Names at the coal face
It’s been an interesting week of visits to institutional repositories around Scotland and England. One thing that has become very clear is that no two repositories are doing things in exactly the same way: even those with very similar software set-ups.
Some institutions have a great deal of control over the names in their repository (the University of Warwick is a good example of this), while others have control over the names of researchers from their own institution (often through a manual or automatic check against the human resources database), but no standardisation for co-authors who are outside the university. From conversations this week, it seems that one of the most useful things the Names Project will be able to do in the near future is to take those lists of external researchers (along with the title of their article or conference paper) and provide the repository with an identifier for them, matched from the Zetoc data that we’re using to disambiguate people.
We don’t have affiliation data in the Names pilot system yet – changing this proves to be a bit of a stumbling block with institutions, who are reluctant to give us information about their researchers (the Data Protector spectre looms large when I raise this topic*). The RAE 2008 data is available on the web now, giving access to information about researchers and institutions, so the project will be using this to supply some of the affiliation data for those researchers covered by that Research Assessment Exercise.
We’ll also be doing a full Zetoc extract and disambiguation in the next month or two, which means that there will be many more names in the pilot system than we’ve got at present. It’s always a bit embarrassing when I’m demonstrating the system and a university’s prize researcher isn’t mentioned anywhere.
A few institutions mentioned metasearch implementations as a future source of name problems: some systems will be searching across existing institutional databases which may have treated names in different ways. Others will search across multiple institutional repositories which may record the names of contributors according to an internal standard, which may be different from the way that other institutions describe the same item, resulting in multiple entries for a single journal article across repositories.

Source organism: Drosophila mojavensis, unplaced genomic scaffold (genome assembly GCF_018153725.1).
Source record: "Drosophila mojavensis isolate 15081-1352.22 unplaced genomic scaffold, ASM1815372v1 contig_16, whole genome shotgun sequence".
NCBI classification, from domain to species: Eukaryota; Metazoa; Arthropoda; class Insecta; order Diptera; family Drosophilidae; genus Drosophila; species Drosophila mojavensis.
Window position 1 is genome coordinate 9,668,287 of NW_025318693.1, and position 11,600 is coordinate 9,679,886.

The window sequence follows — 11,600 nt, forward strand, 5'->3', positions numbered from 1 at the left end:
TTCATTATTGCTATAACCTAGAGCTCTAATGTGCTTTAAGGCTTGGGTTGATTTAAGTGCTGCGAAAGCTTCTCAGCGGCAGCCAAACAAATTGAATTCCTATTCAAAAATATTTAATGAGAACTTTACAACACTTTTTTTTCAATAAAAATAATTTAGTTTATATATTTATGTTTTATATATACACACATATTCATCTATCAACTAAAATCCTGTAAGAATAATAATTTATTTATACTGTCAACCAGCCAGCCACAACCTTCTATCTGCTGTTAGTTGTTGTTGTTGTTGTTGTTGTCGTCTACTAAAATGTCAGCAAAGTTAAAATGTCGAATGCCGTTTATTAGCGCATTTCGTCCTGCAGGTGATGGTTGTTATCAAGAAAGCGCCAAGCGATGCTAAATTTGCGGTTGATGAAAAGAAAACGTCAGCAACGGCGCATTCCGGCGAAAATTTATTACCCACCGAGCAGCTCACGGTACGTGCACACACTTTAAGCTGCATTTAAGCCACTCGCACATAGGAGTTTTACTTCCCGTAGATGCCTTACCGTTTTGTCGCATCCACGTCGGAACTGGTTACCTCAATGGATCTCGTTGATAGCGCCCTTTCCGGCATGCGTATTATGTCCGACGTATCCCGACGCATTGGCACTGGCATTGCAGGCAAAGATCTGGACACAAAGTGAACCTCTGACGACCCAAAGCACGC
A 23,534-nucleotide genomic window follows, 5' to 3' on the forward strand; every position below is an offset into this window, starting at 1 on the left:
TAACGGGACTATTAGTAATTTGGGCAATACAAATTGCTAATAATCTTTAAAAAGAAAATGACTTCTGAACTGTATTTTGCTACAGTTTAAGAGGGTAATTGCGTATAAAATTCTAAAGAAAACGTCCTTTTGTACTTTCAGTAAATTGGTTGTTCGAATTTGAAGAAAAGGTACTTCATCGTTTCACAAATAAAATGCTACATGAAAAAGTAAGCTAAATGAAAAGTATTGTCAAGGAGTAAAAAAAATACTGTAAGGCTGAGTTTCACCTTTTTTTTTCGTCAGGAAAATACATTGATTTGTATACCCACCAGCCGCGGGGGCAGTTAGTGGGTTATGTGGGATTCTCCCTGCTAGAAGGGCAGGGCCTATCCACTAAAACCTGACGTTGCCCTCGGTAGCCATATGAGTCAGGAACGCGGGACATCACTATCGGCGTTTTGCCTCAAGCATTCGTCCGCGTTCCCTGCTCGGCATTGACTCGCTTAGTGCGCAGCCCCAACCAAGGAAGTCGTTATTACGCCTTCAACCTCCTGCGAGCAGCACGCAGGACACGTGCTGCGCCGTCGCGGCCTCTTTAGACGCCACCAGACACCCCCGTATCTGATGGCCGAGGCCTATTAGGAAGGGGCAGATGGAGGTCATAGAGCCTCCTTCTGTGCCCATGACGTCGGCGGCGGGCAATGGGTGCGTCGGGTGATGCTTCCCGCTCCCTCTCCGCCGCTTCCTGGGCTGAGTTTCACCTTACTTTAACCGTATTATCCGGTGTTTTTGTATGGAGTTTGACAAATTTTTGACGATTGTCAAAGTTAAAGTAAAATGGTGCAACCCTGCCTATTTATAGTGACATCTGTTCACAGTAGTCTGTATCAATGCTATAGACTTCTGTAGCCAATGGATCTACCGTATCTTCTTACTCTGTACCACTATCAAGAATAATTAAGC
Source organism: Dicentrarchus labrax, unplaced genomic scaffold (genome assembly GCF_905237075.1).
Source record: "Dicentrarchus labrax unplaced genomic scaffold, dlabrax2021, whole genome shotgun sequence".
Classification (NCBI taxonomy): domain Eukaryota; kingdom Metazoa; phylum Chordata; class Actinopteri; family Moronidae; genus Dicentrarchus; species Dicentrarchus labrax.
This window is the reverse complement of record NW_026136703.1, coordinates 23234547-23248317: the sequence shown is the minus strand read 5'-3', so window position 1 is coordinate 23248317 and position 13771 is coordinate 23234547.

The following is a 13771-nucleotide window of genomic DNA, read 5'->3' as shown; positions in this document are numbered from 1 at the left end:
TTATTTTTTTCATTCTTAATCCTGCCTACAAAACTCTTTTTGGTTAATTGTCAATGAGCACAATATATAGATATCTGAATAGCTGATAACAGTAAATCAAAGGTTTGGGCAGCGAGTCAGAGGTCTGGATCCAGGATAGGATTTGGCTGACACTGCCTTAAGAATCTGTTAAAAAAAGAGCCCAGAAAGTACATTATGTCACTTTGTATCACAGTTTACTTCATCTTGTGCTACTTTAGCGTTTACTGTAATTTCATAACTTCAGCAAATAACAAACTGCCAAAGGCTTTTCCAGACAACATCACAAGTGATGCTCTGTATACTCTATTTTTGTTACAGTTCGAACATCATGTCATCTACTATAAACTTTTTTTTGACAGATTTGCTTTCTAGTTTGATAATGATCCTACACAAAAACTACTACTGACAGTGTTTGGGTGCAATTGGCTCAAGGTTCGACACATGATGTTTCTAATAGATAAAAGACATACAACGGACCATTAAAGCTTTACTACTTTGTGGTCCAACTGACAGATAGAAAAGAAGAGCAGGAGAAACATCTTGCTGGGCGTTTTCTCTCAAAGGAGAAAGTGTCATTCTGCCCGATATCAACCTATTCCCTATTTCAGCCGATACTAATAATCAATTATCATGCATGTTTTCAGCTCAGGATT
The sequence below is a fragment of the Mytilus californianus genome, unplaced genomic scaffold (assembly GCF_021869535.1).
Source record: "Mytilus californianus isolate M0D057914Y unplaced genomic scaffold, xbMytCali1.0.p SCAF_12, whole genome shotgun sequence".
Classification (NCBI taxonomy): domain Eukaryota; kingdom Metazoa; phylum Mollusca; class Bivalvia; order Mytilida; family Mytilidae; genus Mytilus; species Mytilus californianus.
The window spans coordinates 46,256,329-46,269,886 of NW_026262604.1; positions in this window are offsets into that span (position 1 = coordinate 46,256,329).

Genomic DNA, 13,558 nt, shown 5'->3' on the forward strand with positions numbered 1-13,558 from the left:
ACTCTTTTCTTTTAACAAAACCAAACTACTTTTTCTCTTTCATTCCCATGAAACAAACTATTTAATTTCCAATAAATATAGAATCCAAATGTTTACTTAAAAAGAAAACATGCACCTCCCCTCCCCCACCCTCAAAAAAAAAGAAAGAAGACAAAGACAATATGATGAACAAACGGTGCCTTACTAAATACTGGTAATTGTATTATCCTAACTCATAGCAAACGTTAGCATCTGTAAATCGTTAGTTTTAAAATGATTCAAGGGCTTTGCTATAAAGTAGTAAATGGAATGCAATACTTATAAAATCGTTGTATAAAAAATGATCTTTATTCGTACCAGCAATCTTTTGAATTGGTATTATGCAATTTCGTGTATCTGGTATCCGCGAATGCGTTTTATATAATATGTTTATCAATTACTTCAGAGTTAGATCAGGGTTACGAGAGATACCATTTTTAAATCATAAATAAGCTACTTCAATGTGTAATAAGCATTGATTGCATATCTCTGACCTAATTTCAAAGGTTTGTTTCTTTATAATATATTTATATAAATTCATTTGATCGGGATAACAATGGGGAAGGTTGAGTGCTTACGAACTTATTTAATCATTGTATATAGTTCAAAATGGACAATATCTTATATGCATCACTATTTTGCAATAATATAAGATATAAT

I’m picking up some good examples of specific name-related problems on my travels, too. At the University of Birmingham, for example, there are two professors with the same first name, surname and middle initial, while at De Montfort University there are a husband and wife with the same initial and surname who occasionally collaborate on the same paper. I am sure there are many similar tales at other institutions.
Thanks very much to everyone who has taken the time to explain their system to me – it’s been really interesting and great to see how things work (or don’t work) in relation to names in repositories. I’ll be at Internet Librarian International on Thursday and Friday – so if I haven’t been able to get to you yet and you’re there and would like to talk about the names in your repository, let me know.
*I visualise this as something like the Ghost of Christmas Yet to Come.